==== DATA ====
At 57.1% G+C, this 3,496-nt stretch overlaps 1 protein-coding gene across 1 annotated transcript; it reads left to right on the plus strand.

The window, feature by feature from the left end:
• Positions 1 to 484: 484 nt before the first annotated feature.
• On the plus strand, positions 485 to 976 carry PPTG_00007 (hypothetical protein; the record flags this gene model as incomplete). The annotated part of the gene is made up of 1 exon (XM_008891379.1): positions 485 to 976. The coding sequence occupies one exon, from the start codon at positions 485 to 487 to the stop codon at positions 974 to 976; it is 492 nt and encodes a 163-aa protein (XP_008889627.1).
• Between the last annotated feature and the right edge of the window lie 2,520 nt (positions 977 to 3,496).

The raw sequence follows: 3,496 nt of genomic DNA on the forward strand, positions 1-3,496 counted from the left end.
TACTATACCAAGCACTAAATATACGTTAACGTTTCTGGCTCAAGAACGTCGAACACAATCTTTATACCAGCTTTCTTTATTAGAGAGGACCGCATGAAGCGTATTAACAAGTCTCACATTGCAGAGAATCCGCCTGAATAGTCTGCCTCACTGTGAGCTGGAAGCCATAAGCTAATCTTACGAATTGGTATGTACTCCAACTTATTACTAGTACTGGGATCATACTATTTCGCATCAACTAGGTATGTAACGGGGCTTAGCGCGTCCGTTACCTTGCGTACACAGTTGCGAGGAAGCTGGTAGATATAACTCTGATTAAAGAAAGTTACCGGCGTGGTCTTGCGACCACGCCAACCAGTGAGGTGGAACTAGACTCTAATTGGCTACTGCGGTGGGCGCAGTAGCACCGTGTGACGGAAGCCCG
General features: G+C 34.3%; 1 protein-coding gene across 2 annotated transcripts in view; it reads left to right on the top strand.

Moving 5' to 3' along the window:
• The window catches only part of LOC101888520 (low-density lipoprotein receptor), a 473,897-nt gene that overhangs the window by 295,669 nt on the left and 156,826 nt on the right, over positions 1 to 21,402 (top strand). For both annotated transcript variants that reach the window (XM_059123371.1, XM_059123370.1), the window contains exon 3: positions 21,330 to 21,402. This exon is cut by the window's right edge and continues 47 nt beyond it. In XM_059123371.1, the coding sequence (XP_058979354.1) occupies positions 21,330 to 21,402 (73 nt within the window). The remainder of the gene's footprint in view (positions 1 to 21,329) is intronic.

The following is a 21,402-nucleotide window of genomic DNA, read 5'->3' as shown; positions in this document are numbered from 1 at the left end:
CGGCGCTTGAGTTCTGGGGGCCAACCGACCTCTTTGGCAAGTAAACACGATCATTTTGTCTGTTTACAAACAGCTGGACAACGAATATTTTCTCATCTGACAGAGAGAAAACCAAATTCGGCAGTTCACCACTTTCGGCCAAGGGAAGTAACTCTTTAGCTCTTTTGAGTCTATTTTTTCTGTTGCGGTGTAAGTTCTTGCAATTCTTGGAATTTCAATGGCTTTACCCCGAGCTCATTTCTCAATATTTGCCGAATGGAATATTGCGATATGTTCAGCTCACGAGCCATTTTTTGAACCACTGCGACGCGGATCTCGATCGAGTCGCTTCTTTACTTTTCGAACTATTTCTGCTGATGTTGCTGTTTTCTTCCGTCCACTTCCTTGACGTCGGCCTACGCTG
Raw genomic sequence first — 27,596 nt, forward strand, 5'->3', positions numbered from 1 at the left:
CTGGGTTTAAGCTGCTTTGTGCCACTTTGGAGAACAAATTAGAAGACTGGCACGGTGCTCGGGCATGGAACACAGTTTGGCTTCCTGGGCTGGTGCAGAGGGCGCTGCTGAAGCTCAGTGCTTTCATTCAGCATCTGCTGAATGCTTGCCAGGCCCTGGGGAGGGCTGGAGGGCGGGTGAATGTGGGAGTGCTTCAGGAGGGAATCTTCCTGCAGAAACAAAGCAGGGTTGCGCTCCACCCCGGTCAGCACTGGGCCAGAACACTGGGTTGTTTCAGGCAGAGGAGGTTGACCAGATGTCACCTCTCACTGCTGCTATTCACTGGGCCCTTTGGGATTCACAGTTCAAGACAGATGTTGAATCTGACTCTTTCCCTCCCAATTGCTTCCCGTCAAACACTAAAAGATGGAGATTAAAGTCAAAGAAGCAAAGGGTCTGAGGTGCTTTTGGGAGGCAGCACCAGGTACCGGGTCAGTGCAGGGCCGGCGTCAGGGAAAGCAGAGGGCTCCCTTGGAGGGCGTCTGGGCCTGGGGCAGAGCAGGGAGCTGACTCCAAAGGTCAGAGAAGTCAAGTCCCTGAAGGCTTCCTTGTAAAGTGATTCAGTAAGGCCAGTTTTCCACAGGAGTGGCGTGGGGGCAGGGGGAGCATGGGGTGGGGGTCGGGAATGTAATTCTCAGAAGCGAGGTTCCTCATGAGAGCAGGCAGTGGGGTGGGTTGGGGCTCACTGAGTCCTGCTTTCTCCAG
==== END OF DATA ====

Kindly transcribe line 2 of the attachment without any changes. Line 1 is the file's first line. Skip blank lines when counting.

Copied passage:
The window, feature by feature from the left end: